The converter operating as a rectifier is called a positive group converter and the other converter working as an inverter is called a negative group converter.
The average output voltage is a function of the firing angle. For single-phase inverter and three-phase inverter, the average output voltage is in the form of below equations.
EDC1 = EmaxCos⍺1 EDC2 = EmaxCos⍺2
Where α1 and α2 is the firing angle of converter-1 and converter-2 respectively.
For, single-phase dual converter,
Emax = 2Em /π
For, three-phase dual converter,
Emax = 3√3Em /π
For, ideal converter,
EDC = EDC1 = -EDC2 EmaxCos⍺1 = -EmaxCos⍺2 Cos⍺1 = -Cos⍺2 Cos⍺1 = Cos (180⁰ - ⍺2) ⍺1 = 180⁰ - ⍺2 ⍺1 + ⍺2= 180⁰
As discussed above, the average output voltage is a function of the firing angle. It means for desired output voltage we need to control the firing angle. A firing angle control circuit can be used such that, when control signal Ec changes, firing angle α1 and α2 will change in such a way that it will satisfy below graph.
Practical Dual Converter
Practically we cannot assume both converters as an ideal converter. If the firing angle of converters are set in such a way that ⍺1 + ⍺2= 180⁰. In this condition, the average output voltage of both converters are same in mmagnitude but opposite in polarity. But due to ripple voltage, we cannot exactly get the same voltage. So, there are instantaneous voltage difference at the DC terminals of the two converters which produce enormous circulating current between the converters and that will flow through the load.
Therefore, in the practical dual converter, it is necessary to control the circulating current. There are two Modes to control the circulating current.
1) Operation without circulating current
2) Operation with circulating current
1) Dual Converter Operation without Circulating Current
In this type of dual converter, only one converter is in conduction and another converter is temporarily blocked. So, at a time one converter operates and the reactor is not required between the converters. At a particular instant, let say converter-1 acts as a rectifier and supplying the load current. At this instant, converter-2 is blocked by removing the firing angle. For inversion operation, converter-1 is blocked and converter-2 is supplying the load current.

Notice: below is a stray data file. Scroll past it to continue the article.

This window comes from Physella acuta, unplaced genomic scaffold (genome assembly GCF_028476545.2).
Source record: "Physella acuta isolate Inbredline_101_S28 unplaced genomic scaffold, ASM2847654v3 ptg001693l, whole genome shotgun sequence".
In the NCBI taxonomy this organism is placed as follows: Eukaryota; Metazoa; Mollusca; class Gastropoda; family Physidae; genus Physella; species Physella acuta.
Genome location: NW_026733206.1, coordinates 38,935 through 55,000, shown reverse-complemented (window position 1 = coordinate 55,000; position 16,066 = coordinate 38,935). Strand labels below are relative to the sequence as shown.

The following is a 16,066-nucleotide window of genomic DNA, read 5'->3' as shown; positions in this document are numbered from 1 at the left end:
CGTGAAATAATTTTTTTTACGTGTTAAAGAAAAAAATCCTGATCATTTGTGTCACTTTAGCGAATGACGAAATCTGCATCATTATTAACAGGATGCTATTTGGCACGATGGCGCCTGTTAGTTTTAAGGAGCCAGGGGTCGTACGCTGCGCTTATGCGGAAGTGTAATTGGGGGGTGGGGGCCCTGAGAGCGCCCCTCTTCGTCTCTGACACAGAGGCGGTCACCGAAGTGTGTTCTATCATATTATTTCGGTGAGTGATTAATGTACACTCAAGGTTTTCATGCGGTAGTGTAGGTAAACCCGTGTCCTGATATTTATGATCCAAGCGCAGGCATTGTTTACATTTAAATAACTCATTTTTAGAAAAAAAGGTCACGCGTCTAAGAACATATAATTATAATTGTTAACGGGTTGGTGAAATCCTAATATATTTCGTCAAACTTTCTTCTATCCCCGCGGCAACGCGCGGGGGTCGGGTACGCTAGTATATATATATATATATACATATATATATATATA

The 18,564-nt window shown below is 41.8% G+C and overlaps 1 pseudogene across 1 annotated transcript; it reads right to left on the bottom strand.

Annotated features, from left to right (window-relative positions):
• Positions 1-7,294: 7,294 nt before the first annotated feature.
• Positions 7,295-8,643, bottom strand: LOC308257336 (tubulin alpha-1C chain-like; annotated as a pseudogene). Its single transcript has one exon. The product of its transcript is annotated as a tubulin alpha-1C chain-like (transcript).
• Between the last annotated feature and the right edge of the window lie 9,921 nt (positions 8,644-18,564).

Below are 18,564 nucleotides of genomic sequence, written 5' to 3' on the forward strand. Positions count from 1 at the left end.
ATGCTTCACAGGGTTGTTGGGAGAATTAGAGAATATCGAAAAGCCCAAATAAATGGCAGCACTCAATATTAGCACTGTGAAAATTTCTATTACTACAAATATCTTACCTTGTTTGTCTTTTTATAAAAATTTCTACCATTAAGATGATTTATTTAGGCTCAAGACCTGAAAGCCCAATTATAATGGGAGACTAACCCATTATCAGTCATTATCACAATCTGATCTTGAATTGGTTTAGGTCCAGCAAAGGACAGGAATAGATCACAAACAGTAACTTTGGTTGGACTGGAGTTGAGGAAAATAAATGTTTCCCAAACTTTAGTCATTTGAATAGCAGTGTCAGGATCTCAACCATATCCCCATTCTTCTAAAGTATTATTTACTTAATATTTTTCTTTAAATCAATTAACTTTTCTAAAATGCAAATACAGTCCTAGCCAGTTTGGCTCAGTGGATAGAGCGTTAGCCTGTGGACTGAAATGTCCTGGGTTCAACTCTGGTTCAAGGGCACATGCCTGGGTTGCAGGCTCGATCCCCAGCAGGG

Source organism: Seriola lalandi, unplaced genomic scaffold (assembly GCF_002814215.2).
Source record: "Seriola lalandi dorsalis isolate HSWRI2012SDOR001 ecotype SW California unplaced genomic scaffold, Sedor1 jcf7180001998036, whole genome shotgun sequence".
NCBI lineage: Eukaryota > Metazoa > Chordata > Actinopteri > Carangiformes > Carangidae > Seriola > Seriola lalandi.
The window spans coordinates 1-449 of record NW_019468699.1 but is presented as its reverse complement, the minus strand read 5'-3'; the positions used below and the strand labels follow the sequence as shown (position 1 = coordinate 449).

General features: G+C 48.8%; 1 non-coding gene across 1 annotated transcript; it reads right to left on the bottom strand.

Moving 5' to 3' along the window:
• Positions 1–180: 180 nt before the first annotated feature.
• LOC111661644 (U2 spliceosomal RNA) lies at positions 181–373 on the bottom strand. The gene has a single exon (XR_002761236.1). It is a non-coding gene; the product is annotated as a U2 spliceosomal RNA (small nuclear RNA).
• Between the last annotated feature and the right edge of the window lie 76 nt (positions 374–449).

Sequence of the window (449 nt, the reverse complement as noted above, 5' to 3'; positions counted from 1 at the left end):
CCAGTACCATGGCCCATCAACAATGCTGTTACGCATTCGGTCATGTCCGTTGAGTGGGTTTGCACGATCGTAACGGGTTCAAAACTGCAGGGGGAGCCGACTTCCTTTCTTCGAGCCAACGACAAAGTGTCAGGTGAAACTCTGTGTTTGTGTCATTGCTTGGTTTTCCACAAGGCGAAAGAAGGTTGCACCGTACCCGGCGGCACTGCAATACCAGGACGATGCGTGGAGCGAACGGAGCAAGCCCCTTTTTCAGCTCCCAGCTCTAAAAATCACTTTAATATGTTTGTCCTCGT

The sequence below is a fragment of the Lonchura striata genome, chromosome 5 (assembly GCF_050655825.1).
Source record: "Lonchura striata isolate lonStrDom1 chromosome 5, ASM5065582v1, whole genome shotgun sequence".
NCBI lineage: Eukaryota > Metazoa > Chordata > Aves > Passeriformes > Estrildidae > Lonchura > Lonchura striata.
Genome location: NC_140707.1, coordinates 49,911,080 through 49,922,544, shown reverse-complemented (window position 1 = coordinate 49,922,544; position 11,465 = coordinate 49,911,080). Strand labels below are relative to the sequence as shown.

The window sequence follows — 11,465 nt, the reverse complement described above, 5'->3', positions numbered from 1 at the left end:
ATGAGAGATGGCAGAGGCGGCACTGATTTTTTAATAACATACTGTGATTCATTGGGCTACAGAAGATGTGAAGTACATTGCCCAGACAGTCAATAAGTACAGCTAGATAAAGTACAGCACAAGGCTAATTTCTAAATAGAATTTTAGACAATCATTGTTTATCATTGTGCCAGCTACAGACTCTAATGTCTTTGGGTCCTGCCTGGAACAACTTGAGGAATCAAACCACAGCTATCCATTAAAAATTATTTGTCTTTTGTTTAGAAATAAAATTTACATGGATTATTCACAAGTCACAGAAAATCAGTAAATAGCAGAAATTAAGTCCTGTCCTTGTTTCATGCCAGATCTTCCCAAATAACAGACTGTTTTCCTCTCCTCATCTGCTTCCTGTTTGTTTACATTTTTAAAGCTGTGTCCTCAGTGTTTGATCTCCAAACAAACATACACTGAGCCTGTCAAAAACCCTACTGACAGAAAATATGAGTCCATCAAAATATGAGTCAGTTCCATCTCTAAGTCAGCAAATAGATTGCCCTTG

The pulses to the converter-2 are applied after a delay time. The delay time is around 10 to 20 msec. Why we apply delay time between the change of operation? It ensures reliable operation of thyristors. If converter-2 trigger before the converter-1 has completely turned off, a large amount of circulating current will flow between converters.
There are many control schemes to generate a firing angle for circulating current free operation of the dual converter. These control schemes are designed to operate very sophisticated control systems. Here, at a time only one converter is in conduction. Therefore, it is possible to use only one firing angle unit. A few basic schemes are listed below.
A) Converter selection by control signal polarity
B) Converter selection by load current polarity
C) Converter selection by both control voltage and load current
2) Dual Converter Operation with Circulating Current
In without circulating current converter, it requires very sophisticated control system and the load current is not continuous. To overcome these difficulties, there is a dual converter which can operate with the circulating current. A current limiting reactor is connected between the DC terminals of both converters. The firing angle of both converters is set in such a way that the minimum amount of circulating current flow through the reactor. As discussed in the ideal inverter, the circulating current is zero if ⍺1 + ⍺2= 180⁰.